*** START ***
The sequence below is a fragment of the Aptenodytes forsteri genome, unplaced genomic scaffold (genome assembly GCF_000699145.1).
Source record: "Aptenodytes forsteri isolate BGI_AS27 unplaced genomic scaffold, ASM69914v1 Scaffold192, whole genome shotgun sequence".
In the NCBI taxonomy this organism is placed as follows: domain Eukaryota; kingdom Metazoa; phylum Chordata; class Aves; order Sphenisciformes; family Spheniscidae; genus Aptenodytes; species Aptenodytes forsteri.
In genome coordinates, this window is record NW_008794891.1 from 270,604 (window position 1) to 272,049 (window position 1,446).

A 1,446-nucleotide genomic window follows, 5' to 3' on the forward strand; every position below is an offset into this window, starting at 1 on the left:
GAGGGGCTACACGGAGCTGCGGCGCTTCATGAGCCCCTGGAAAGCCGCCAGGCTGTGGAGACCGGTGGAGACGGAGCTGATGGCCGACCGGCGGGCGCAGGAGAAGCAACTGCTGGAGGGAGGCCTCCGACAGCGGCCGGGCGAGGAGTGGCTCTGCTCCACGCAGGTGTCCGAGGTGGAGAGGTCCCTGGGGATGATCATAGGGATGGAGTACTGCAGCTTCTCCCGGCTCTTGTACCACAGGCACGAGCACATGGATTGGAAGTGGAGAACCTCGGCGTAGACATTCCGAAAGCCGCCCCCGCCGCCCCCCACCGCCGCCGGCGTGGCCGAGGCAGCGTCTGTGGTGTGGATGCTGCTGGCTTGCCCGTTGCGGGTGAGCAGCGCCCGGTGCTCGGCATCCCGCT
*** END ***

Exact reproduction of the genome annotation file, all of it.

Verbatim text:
The sequence below is a fragment of the Aptenodytes forsteri genome, unplaced genomic scaffold (genome assembly GCF_000699145.1).
Source record: "Aptenodytes forsteri isolate BGI_AS27 unplaced genomic scaffold, ASM69914v1 Scaffold192, whole genome shotgun sequence".
In the NCBI taxonomy this organism is placed as follows: domain Eukaryota; kingdom Metazoa; phylum Chordata; class Aves; order Sphenisciformes; family Spheniscidae; genus Aptenodytes; species Aptenodytes forsteri.
In genome coordinates, this window is record NW_008794891.1 from 270,604 (window position 1) to 272,049 (window position 1,446).

A 1,446-nucleotide genomic window follows, 5' to 3' on the forward strand; every position below is an offset into this window, starting at 1 on the left:
GAGGGGCTACACGGAGCTGCGGCGCTTCATGAGCCCCTGGAAAGCCGCCAGGCTGTGGAGACCGGTGGAGACGGAGCTGATGGCCGACCGGCGGGCGCAGGAGAAGCAACTGCTGGAGGGAGGCCTCCGACAGCGGCCGGGCGAGGAGTGGCTCTGCTCCACGCAGGTGTCCGAGGTGGAGAGGTCCCTGGGGATGATCATAGGGATGGAGTACTGCAGCTTCTCCCGGCTCTTGTACCACAGGCACGAGCACATGGATTGGAAGTGGAGAACCTCGGCGTAGACATTCCGAAAGCCGCCCCCGCCGCCCCCCACCGCCGCCGGCGTGGCCGAGGCAGCGTCTGTGGTGTGGATGCTGCTGGCTTGCCCGTTGCGGGTGAGCAGCGCCCGGTGCTCGGCATCCCGCT